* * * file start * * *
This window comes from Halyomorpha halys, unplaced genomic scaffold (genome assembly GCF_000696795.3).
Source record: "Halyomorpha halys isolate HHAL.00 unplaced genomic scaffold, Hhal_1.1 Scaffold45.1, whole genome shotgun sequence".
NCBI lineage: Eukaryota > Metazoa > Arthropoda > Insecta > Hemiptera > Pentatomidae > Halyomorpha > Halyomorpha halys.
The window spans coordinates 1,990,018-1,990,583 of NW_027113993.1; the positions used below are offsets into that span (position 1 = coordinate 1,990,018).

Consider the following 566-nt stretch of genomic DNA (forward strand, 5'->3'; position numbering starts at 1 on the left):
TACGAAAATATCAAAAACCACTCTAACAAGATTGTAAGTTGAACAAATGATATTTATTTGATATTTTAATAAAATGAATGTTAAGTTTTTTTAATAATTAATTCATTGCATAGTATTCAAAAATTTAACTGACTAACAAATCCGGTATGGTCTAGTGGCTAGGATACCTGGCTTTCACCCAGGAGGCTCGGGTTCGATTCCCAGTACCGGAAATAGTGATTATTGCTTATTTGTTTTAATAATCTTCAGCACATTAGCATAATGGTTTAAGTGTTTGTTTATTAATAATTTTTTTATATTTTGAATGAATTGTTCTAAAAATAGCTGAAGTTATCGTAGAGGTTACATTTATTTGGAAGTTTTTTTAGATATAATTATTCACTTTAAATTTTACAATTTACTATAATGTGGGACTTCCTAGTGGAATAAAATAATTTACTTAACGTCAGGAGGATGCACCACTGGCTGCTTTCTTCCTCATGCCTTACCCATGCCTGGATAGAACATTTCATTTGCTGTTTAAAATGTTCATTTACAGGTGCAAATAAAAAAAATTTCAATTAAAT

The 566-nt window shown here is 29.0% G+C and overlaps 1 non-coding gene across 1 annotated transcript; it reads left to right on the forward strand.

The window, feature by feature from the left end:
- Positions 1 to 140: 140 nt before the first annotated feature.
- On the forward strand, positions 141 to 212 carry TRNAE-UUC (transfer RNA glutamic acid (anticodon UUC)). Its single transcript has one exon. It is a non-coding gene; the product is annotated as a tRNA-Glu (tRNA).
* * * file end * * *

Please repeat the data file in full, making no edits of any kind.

This window comes from Halyomorpha halys, unplaced genomic scaffold (genome assembly GCF_000696795.3).
Source record: "Halyomorpha halys isolate HHAL.00 unplaced genomic scaffold, Hhal_1.1 Scaffold45.1, whole genome shotgun sequence".
NCBI lineage: Eukaryota > Metazoa > Arthropoda > Insecta > Hemiptera > Pentatomidae > Halyomorpha > Halyomorpha halys.
The window spans coordinates 1,990,018-1,990,583 of NW_027113993.1; the positions used below are offsets into that span (position 1 = coordinate 1,990,018).

Consider the following 566-nt stretch of genomic DNA (forward strand, 5'->3'; position numbering starts at 1 on the left):
TACGAAAATATCAAAAACCACTCTAACAAGATTGTAAGTTGAACAAATGATATTTATTTGATATTTTAATAAAATGAATGTTAAGTTTTTTTAATAATTAATTCATTGCATAGTATTCAAAAATTTAACTGACTAACAAATCCGGTATGGTCTAGTGGCTAGGATACCTGGCTTTCACCCAGGAGGCTCGGGTTCGATTCCCAGTACCGGAAATAGTGATTATTGCTTATTTGTTTTAATAATCTTCAGCACATTAGCATAATGGTTTAAGTGTTTGTTTATTAATAATTTTTTTATATTTTGAATGAATTGTTCTAAAAATAGCTGAAGTTATCGTAGAGGTTACATTTATTTGGAAGTTTTTTTAGATATAATTATTCACTTTAAATTTTACAATTTACTATAATGTGGGACTTCCTAGTGGAATAAAATAATTTACTTAACGTCAGGAGGATGCACCACTGGCTGCTTTCTTCCTCATGCCTTACCCATGCCTGGATAGAACATTTCATTTGCTGTTTAAAATGTTCATTTACAGGTGCAAATAAAAAAAATTTCAATTAAAT

The 566-nt window shown here is 29.0% G+C and overlaps 1 non-coding gene across 1 annotated transcript; it reads left to right on the forward strand.

The window, feature by feature from the left end:
- Positions 1 to 140: 140 nt before the first annotated feature.
- On the forward strand, positions 141 to 212 carry TRNAE-UUC (transfer RNA glutamic acid (anticodon UUC)). Its single transcript has one exon. It is a non-coding gene; the product is annotated as a tRNA-Glu (tRNA).